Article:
New 2021 Kia Sportage SUV teased ahead of July reveal

The new Kia Sportage promises a daring new look and a state-of-the-art cabin, with a specific European-market version planned


An all-new fifth-generation version of the Kia Sportage will be revealed in July and, for the first time, it will be designed with a model specific to the European market. Teased in these new images, Kia promises a radical visual overhaul for the Sportage, which will look to shake up the family crossover sector as a new challenger for the Volkswagen Tiguan and Peugeot 3008. 

“With the new Sportage, we didn’t simply want to take one step forward, but rather move to a completely different level within the SUV class,” claims Kia design boss Karim Habib. 

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The teaser images hint at a front end dominated by a large grille – the largest version of Kia’s ‘Tiger Nose’ grille yet. It will incorporate large C-shaped daytime running light signatures, while at the rear, prominent shoulders over the rear arches flow into the taillights, with a full-width LED light bar spanning the tailgate.

Kia has also teased the new Sportage’s interior, revealing that the dashboard will feature a vast curved display for both the digital instruments and the central infotainment system. It’s likely to be the same set-up as used in the recently released Hyundai Tucson, making use of two 10.25-inch displays. 

As with the current Sportage, the next model will share much with the new Tucson, including its fundamental mechanical layout, its safety assist systems and its in-car tech.

Should the next Sportage make use of the Tucson’s full engine line-up, a choice of front- and four-wheel drive will be available. Electrification will feature heavily throughout the range, too; the Hyundai’s line-up kicks off with petrol and diesel engines that include a 48-volt mild-hybrid set-up.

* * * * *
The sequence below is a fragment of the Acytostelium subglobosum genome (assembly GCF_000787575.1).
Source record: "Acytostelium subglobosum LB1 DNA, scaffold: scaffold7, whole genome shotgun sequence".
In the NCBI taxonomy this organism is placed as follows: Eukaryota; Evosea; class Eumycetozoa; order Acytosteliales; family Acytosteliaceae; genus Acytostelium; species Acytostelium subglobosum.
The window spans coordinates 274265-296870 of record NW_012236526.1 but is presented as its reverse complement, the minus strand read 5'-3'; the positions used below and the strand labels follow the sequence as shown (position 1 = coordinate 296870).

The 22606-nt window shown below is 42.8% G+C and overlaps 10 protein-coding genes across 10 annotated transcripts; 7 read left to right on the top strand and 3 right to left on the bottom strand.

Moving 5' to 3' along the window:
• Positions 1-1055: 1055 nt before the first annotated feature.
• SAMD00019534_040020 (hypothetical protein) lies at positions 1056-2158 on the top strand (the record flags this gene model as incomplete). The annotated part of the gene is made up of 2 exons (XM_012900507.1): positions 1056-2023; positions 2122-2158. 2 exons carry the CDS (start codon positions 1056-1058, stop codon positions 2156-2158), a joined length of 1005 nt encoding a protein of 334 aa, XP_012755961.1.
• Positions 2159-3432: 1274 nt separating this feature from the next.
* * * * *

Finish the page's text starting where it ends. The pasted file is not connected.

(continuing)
The system, which is already offered on some engines in the current Sportage range, harnesses braking energy when slowing down and charges a small battery. This then deploys its charge to reduce the load on the engine under acceleration. The MHEV tech will be paired with the group’s Intelligent Manual Transmission, a manual gearbox that features an electronically controlled clutch to allow for in-gear, engine-off coasting.

The next step up the hybrid range will be a more traditional petrol-electric combination. A 1.6-litre combustion engine will team up with a 59bhp electric motor, for a combined output of 227bhp and 350Nm of torque. The hybrid will allow for short distances to be covered in electric mode alone, with the batteries charged either when coasting, or from the engine itself.

A plug-in model will offer the greatest potential for low fuel bills, while low tax rates will be a big incentive for company car users. The same 1.6-litre petrol engine will likely feature, but with a larger-capacity battery that should return a zero-emissions range of around 30 miles.

For the first time, the Sportage is likely to offer configurable suspension, thanks to the option of adaptive dampers. Also on the cards is a semi-autonomous driving system, allowing the Sportage to accelerate, brake and steer in lanes for short periods before needing intervention from the driver.

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